Let's Go Gramping: Time to Leave the Parents at Home

No, gramping is not a new type of camping holiday. It's a chance for grandchildren and grandparents to enjoy some quality time together on holiday. What could be better?


The coast of Sintra, Portugal

Not to be confused with glamping: gramping is a growing trend in which grandparents take their grandchildren on holiday, without the parents. Grampers (perhaps it’ll catch on if we keep saying it) can bring a tent if they desire, but camping is definitely not necessary (that’s a relief).

If you’re looking for a destination that’s more chic than rustic, read on for Plum Guide’s expert destination recommendations. And speaking of chic, Plum Guide’s professional home critics spend their days finding the very best vacation homes (with a 3% pass rate – they’re very picky). So if you choose to book a Plum home, we can guarantee your experience will be the polar opposite of camping.

So, without further ado, here's our list of the top place to go gramping.


Portugal’s tight-knit family culture makes it a sensible choice with young children in tow. Bringing kids to restaurants past bedtime is part of the deal – and it’s not uncommon to see children out with their families late into the evening. Lisbon in particular offers both city culture – with pretty old trams and funiculars, excellent dining and galleries – and you needn’t travel far to find a good stretch of coastline, either. We recommend balancing a visit to the National Museum of Ancient Art or São Jorge Castle with a trip to see the critters in the Lisbon Oceanarium – and then taking a day out at Carvalhal or Figueirinha beach (both are delightfully sandy).

View of Lisbon from above

View of Lisbon from above


Let the grandkids marvel, slack-jawed at London’s iconic sights (Buckingham Palace, the red buses, beefeaters, hackney carriages) during a gramping trip to London. Show them Trafalgar Square, the River Thames, Parliament and the London Eye from the top of a double-decker. And if it all gets too much, retreat to one of the city’s beautiful green spaces: the gardens in Regent’s Park should do the trick. Follow that with a trip to London Zoo: the animals here run the gamut from sloths and penguins to lions and other African safari big-hitters. And then, if you’re up for the walk, trundle up the Regent’s Canal to Coal Drops Yard in the now unrecognisably gentrified King’s Cross. Here you’ll find restaurants and shopping in revamped Victorian industrial buildings – and if it’s a hot day, the kids will enjoy the fountains in the adjacent Granary Square.

Tel Aviv

Ever met a child who doesn’t like the beach? Us neither. Let them splash around in the sea in between jaunts to Tel Aviv’s cultural spots. Give them (and yourself) a history lesson in the Old City of Jaffa; then take them to the souk to practice their negotiation skills and possibly even to try their very first falafel. (Speaking of falafel, a food tour of the city is guaranteed to please all parties.) Habima Square, home to institutions such as the Culture Palace, Habima Theatre and Helena Rubinstein Pavilion for Contemporary Art, is also worth the visit to people-watch and be entertained by lively buskers. Grandparents will love the submerged flower garden where classical music is played around the clock, and grandchildren will very likely enjoy the Bubble Parade, on the first Friday of every month. Aaand back to the beach.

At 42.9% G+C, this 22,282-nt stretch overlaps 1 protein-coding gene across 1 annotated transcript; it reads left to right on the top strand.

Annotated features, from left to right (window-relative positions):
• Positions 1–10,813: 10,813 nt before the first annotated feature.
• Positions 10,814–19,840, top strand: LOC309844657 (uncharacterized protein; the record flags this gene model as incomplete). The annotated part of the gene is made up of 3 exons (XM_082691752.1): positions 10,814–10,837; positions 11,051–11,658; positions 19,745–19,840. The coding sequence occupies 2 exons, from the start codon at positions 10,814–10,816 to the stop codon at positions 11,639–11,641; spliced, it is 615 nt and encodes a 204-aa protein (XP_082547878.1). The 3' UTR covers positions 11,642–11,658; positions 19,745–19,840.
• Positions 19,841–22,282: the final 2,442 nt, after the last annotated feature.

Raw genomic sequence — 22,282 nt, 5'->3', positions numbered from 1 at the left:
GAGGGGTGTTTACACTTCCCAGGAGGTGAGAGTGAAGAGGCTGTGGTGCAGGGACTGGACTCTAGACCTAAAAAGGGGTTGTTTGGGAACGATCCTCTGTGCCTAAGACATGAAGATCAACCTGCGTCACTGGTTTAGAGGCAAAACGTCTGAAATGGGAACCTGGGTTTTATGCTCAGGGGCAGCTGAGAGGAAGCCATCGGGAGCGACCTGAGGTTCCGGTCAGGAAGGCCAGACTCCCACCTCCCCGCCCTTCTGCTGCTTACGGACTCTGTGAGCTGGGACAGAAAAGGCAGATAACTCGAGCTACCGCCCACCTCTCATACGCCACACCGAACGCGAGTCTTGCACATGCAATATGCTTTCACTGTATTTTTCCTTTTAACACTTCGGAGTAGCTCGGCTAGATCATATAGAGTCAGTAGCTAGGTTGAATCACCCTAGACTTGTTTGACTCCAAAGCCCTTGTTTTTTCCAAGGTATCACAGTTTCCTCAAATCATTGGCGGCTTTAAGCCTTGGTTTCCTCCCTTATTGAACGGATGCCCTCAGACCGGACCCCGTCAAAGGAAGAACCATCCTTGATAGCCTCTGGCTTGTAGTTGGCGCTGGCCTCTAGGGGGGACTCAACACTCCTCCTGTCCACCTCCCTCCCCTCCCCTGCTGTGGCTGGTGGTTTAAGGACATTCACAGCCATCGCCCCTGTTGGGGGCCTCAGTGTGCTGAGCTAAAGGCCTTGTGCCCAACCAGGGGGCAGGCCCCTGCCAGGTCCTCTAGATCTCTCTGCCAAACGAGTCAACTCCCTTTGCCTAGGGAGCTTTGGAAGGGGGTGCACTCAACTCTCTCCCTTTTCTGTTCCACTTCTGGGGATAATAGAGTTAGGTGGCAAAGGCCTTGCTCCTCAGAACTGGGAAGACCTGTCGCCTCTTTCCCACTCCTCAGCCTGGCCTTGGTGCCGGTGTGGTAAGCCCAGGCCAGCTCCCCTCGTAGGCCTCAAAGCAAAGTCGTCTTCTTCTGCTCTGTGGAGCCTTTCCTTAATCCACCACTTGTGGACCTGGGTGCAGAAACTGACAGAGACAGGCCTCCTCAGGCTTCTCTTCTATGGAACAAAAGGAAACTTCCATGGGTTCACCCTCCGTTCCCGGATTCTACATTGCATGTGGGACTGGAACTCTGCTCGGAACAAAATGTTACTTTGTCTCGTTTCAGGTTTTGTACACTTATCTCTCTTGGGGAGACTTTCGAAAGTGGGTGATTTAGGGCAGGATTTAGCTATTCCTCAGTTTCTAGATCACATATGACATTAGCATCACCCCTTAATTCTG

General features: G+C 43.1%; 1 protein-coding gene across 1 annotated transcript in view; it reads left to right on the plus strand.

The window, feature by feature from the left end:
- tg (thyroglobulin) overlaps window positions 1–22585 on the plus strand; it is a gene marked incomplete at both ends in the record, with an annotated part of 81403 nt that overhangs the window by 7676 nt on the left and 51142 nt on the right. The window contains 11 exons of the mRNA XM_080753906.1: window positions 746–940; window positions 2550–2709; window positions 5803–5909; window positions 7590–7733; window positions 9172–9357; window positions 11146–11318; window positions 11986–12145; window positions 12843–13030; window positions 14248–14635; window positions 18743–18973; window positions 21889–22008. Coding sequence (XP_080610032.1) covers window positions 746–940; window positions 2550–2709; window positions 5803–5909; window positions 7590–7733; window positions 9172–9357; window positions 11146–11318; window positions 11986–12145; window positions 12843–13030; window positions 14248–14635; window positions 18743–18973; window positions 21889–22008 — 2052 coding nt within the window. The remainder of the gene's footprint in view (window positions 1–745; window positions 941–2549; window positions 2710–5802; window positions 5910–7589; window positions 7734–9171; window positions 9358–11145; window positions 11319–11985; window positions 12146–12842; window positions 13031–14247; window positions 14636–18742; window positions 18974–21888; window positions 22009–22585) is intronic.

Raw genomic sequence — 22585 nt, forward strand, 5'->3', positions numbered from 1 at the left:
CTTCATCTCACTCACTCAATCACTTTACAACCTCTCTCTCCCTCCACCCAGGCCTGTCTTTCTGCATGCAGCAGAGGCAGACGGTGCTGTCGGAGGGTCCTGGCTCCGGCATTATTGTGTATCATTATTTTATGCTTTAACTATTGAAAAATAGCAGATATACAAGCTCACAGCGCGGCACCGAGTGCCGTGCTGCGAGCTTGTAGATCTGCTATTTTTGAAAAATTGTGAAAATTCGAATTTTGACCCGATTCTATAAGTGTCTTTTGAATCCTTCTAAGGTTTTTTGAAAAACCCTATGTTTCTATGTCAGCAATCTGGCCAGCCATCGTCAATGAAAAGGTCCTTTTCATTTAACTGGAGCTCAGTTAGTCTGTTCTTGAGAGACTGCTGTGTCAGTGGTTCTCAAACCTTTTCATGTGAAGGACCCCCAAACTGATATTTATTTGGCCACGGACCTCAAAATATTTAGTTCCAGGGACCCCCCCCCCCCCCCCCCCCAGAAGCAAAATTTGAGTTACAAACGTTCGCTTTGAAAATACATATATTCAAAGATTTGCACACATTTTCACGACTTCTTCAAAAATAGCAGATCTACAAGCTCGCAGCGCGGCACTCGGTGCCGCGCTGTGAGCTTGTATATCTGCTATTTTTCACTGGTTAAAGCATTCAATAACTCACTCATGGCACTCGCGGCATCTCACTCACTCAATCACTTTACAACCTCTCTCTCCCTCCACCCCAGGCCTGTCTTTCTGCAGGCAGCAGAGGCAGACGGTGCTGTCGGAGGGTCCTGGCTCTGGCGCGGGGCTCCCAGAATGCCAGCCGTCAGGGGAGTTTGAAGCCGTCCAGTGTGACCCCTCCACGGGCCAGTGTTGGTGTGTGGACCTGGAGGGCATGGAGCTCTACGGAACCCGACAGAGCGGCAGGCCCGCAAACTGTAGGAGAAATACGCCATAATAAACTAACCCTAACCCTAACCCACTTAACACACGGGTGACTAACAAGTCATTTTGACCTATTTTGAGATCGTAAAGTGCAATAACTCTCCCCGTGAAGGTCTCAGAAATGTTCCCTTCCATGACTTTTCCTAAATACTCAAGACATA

The old port of Jaffa, Tel Aviv

The old port of Jaffa, Tel Aviv

New York

Busy, brash New York City isn’t the most obvious place to go gramping, but consider this: where else in the world can you find world-class museums and easily procure birthday cake ice-cream at a moment’s notice? Precisely. NYC’s age-appropriate treasures include the American Museum of Natural History, for dino skeletons, and the Empire State Building for the skyline views. We also love the High Line: take a walk, enjoy the public art, and let them loose in the play areas or the kid-friendly water feature at the Diller - von Furstenberg Sundeck. A visit to Hudson Yards will also be mutually appreciated: the impressive architecture of the honeycomb-like staircase should appease you, while they’ll love the array of technicolour sweets from Dylan’s Candy Bar. Any fussy eaters in tow will hopefully be happy that New York’s signature dish is, of course, pizza.


If a city break with your grandchildren seems more stressful than it’s worth, Devon makes a compelling case for a visit. All those sandy beaches mean it’s particularly child-friendly, not to mention all the wide open green spaces where they can burn off all that excess energy. There’s also fossil hunting on the Jurassic Coast, Babbacombe Miniature Village, several zoos, castles – and all the cream teas you can eat (it’s cream first, then jam in these parts, by the way). Try Lynton and Lynmouth for quaintness in spades (they call it Little Switzerland) and proximity to Exmoor, or head south to the English Riviera for swish seafronts and an Agatha Christie literary trail.

Lynmouth, Devon, Cornwall, valley, village, trees, green

Lynmouth, Devon, Cornwall

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